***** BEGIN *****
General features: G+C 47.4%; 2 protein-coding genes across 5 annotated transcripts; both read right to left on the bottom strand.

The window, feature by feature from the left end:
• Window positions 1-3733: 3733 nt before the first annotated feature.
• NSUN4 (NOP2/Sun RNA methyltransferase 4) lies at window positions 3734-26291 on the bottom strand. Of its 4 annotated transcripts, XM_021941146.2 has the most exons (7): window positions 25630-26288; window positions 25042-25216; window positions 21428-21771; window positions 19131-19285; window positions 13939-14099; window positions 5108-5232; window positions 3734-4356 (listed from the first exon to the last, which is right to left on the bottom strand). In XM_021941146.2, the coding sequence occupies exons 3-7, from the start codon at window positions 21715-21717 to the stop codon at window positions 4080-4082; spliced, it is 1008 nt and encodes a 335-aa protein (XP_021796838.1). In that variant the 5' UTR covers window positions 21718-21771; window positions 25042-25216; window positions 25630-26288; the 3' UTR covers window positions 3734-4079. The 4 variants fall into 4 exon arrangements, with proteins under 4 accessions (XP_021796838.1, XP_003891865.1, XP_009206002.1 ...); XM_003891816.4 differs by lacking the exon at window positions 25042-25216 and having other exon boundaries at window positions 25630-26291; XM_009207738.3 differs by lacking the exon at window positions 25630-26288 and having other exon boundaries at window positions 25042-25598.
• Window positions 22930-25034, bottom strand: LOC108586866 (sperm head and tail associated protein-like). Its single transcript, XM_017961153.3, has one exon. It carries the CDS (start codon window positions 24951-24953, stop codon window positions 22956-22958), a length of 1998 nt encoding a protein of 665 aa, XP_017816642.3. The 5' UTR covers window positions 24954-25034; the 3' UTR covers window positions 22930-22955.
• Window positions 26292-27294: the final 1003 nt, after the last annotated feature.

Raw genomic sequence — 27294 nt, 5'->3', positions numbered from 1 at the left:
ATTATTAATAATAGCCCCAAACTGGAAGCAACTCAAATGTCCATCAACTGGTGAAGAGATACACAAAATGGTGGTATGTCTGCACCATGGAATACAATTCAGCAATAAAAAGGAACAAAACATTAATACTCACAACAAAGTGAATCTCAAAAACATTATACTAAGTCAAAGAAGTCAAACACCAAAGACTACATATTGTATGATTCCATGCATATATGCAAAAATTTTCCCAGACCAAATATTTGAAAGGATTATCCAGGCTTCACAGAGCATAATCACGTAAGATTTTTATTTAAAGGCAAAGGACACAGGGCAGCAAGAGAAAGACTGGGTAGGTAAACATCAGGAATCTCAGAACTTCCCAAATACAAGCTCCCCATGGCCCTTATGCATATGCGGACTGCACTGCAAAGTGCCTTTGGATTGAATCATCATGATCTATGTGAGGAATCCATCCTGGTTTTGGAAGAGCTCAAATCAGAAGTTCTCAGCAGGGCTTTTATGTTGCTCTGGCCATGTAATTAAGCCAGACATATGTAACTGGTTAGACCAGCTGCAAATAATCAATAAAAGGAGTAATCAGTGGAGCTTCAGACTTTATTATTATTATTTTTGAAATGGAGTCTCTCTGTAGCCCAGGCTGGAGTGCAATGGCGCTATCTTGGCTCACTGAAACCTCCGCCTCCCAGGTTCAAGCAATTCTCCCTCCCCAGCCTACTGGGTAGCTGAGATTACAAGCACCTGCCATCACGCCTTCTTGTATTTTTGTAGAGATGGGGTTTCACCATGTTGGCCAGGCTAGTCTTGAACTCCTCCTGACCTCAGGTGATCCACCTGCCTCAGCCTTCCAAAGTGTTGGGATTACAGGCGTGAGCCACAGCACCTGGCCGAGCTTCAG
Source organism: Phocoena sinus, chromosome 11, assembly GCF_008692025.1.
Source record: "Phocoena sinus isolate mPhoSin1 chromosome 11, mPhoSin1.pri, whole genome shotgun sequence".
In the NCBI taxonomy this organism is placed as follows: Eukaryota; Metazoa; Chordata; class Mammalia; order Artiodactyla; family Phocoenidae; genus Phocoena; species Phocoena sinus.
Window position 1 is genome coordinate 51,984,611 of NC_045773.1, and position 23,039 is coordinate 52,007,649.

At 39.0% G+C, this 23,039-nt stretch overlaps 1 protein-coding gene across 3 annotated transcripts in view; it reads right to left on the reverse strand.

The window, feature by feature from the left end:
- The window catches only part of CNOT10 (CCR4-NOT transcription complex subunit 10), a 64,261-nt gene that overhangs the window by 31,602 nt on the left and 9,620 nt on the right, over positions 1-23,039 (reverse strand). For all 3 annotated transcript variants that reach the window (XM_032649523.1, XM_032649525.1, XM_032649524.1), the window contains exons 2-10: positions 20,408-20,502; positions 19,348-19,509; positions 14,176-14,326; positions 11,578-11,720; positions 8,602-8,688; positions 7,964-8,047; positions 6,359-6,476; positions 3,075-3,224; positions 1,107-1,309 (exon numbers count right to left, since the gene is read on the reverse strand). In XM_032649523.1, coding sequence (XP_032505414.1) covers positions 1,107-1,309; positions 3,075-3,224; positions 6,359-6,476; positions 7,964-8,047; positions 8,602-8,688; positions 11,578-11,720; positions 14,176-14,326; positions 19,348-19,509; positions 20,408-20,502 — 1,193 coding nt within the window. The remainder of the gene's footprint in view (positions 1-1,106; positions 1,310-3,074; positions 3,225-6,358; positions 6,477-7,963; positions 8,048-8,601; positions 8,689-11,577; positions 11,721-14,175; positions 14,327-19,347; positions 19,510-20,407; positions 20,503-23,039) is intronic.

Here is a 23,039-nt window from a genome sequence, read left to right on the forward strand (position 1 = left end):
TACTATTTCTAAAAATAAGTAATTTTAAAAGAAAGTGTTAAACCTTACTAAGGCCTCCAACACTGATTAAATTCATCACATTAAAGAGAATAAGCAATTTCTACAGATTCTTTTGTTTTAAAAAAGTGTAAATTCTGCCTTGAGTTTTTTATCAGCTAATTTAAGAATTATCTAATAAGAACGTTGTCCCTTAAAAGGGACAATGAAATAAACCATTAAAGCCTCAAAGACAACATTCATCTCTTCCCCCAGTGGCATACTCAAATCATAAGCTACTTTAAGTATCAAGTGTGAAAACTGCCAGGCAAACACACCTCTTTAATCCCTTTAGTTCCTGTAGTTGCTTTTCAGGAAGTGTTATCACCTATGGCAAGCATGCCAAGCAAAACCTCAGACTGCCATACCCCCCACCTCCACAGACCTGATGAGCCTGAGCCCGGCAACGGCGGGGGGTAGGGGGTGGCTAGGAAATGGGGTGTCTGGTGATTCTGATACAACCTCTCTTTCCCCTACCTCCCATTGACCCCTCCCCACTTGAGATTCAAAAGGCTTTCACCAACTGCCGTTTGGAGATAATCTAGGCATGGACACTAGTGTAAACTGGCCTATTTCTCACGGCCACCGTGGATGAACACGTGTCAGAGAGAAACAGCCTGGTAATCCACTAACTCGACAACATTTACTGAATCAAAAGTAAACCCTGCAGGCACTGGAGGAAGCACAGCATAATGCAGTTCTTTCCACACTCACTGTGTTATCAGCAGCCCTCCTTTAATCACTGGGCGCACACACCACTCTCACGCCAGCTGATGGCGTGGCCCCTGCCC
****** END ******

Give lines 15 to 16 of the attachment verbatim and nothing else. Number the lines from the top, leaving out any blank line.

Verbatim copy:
- The window catches only part of CNOT10 (CCR4-NOT transcription complex subunit 10), a 64,261-nt gene that overhangs the window by 31,602 nt on the left and 9,620 nt on the right, over positions 1-23,039 (reverse strand). For all 3 annotated transcript variants that reach the window (XM_032649523.1, XM_032649525.1, XM_032649524.1), the window contains exons 2-10: positions 20,408-20,502; positions 19,348-19,509; positions 14,176-14,326; positions 11,578-11,720; positions 8,602-8,688; positions 7,964-8,047; positions 6,359-6,476; positions 3,075-3,224; positions 1,107-1,309 (exon numbers count right to left, since the gene is read on the reverse strand). In XM_032649523.1, coding sequence (XP_032505414.1) covers positions 1,107-1,309; positions 3,075-3,224; positions 6,359-6,476; positions 7,964-8,047; positions 8,602-8,688; positions 11,578-11,720; positions 14,176-14,326; positions 19,348-19,509; positions 20,408-20,502 — 1,193 coding nt within the window. The remainder of the gene's footprint in view (positions 1-1,106; positions 1,310-3,074; positions 3,225-6,358; positions 6,477-7,963; positions 8,048-8,601; positions 8,689-11,577; positions 11,721-14,175; positions 14,327-19,347; positions 19,510-20,407; positions 20,503-23,039) is intronic.

Here is a 23,039-nt window from a genome sequence, read left to right on the forward strand (position 1 = left end):